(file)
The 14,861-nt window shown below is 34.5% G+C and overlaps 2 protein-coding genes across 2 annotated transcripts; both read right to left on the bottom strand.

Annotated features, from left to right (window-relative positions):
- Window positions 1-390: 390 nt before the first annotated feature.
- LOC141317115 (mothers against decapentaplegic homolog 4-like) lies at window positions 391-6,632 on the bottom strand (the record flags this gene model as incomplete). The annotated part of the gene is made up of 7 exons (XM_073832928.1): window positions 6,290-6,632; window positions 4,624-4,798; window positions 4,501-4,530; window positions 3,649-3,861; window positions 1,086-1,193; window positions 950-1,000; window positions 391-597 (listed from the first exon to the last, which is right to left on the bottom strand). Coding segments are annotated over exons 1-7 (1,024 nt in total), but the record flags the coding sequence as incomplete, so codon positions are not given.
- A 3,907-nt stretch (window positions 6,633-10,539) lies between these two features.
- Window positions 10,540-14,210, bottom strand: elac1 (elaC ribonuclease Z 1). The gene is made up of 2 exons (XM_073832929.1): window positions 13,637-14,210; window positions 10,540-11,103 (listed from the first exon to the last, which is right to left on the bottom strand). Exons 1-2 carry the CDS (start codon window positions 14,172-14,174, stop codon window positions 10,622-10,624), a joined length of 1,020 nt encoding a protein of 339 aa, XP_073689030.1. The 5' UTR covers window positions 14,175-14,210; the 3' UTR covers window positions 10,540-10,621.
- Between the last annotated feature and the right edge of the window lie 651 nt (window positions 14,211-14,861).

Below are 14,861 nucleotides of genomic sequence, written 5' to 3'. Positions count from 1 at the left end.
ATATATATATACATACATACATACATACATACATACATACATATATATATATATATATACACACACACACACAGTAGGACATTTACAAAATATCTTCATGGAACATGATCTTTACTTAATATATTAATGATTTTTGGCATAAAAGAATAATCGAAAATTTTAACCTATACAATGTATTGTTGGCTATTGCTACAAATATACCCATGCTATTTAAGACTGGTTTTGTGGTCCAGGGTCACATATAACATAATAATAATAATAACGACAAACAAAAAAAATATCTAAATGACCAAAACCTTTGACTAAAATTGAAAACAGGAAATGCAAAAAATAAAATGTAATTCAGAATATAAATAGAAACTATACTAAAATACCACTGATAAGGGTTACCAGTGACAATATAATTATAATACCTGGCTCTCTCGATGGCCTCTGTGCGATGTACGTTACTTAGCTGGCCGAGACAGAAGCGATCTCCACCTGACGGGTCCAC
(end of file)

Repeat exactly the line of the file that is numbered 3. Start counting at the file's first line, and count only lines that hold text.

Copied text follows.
- Window positions 1-390: 390 nt before the first annotated feature.